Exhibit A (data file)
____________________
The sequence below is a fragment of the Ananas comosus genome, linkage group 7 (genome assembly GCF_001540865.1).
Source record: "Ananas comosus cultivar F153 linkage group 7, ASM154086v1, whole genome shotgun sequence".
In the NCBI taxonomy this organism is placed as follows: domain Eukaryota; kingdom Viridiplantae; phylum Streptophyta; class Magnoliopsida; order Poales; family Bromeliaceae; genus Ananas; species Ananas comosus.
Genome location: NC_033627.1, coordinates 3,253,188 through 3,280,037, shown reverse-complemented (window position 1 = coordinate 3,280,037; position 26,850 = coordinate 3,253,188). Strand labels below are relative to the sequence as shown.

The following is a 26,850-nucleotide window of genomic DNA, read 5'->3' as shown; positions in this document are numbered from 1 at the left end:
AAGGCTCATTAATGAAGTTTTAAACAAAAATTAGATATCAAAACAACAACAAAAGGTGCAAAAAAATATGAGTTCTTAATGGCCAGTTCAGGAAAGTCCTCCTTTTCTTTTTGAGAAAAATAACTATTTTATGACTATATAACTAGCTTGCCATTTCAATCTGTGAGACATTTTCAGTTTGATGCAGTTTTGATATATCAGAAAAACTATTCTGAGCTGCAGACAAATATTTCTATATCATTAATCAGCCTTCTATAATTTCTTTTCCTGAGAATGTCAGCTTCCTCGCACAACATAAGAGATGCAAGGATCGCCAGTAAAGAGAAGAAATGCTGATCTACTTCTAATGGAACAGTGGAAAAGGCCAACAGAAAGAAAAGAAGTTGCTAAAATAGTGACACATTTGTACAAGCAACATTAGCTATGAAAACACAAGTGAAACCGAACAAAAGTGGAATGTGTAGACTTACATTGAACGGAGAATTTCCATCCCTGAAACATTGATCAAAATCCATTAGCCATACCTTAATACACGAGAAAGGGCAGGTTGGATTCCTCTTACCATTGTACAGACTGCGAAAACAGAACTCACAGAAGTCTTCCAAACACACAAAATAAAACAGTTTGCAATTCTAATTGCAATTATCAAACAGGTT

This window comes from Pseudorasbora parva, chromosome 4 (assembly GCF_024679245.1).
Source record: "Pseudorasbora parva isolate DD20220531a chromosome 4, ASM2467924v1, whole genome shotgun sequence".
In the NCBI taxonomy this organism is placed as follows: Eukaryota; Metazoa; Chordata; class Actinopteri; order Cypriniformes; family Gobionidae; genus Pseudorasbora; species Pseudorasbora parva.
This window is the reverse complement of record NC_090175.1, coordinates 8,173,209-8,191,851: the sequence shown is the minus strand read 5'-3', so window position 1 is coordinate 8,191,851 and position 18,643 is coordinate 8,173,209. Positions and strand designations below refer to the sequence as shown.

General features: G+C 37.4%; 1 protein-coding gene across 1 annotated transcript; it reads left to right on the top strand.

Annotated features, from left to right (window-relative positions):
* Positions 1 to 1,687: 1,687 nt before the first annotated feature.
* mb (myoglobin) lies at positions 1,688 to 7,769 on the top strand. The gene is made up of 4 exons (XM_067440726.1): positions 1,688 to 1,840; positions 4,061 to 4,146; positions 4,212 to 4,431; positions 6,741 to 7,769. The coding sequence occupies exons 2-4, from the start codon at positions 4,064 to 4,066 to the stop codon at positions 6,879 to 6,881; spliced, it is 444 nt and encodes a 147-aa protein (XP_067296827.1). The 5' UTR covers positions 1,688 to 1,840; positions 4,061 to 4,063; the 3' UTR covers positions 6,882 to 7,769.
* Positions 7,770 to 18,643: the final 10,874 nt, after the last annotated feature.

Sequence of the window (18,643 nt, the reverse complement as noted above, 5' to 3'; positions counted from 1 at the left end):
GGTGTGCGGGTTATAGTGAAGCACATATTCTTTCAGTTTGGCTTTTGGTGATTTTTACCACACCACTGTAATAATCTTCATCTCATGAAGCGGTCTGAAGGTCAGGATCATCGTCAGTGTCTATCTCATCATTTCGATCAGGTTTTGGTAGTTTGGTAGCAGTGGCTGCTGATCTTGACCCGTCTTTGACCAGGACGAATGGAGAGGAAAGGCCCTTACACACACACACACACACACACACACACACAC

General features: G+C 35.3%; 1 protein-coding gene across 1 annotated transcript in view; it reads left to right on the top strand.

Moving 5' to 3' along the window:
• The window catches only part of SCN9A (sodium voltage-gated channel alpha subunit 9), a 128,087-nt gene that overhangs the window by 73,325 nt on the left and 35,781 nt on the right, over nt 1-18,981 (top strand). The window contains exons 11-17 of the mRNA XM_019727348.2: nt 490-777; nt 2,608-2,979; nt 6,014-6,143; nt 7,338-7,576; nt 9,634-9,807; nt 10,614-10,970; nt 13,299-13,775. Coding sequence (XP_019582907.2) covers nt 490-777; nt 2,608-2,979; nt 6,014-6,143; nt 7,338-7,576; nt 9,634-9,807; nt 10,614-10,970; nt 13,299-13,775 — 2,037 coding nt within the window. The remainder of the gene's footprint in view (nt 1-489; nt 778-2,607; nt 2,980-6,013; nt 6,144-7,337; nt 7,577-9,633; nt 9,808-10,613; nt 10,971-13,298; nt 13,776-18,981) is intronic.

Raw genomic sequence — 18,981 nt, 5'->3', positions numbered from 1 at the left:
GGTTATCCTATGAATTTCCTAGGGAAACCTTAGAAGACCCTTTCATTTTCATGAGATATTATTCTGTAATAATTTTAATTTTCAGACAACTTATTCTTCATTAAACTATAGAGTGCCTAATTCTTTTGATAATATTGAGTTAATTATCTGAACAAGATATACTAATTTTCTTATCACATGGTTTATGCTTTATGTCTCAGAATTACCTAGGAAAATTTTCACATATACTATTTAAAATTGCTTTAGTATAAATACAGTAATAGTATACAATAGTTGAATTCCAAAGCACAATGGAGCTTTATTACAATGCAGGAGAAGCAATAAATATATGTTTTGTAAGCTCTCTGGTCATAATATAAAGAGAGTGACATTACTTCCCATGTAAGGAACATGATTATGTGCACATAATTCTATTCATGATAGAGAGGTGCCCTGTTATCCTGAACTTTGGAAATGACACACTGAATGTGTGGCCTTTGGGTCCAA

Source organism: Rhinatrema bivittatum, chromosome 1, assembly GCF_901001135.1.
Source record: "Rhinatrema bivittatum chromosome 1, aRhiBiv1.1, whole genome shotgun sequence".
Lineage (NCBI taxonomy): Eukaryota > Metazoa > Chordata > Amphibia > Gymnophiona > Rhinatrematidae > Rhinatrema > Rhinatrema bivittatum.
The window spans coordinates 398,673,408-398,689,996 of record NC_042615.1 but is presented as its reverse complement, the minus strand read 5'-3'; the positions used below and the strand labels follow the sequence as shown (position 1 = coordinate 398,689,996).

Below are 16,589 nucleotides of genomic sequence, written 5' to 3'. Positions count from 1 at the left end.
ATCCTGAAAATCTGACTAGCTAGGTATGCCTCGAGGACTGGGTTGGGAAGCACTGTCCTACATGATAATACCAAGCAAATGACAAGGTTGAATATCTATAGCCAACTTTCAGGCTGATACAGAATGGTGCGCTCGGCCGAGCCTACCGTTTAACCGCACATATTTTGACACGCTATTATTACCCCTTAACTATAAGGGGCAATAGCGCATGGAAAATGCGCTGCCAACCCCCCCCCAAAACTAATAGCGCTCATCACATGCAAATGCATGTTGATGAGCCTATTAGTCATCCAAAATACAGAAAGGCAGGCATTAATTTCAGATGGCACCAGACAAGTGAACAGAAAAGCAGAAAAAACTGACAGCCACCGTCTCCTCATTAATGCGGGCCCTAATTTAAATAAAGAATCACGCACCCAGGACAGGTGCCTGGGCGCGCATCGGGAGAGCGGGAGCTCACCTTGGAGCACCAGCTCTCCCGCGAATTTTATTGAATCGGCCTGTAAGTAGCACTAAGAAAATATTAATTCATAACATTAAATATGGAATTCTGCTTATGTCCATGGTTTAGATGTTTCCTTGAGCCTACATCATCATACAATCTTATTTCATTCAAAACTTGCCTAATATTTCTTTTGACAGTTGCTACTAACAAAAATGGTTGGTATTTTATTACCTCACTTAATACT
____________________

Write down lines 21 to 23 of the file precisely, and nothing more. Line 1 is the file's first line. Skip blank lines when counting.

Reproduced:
Raw genomic sequence — 18,981 nt, 5'->3', positions numbered from 1 at the left:
GGTTATCCTATGAATTTCCTAGGGAAACCTTAGAAGACCCTTTCATTTTCATGAGATATTATTCTGTAATAATTTTAATTTTCAGACAACTTATTCTTCATTAAACTATAGAGTGCCTAATTCTTTTGATAATATTGAGTTAATTATCTGAACAAGATATACTAATTTTCTTATCACATGGTTTATGCTTTATGTCTCAGAATTACCTAGGAAAATTTTCACATATACTATTTAAAATTGCTTTAGTATAAATACAGTAATAGTATACAATAGTTGAATTCCAAAGCACAATGGAGCTTTATTACAATGCAGGAGAAGCAATAAATATATGTTTTGTAAGCTCTCTGGTCATAATATAAAGAGAGTGACATTACTTCCCATGTAAGGAACATGATTATGTGCACATAATTCTATTCATGATAGAGAGGTGCCCTGTTATCCTGAACTTTGGAAATGACACACTGAATGTGTGGCCTTTGGGTCCAA

Source organism: Rhinatrema bivittatum, chromosome 1, assembly GCF_901001135.1.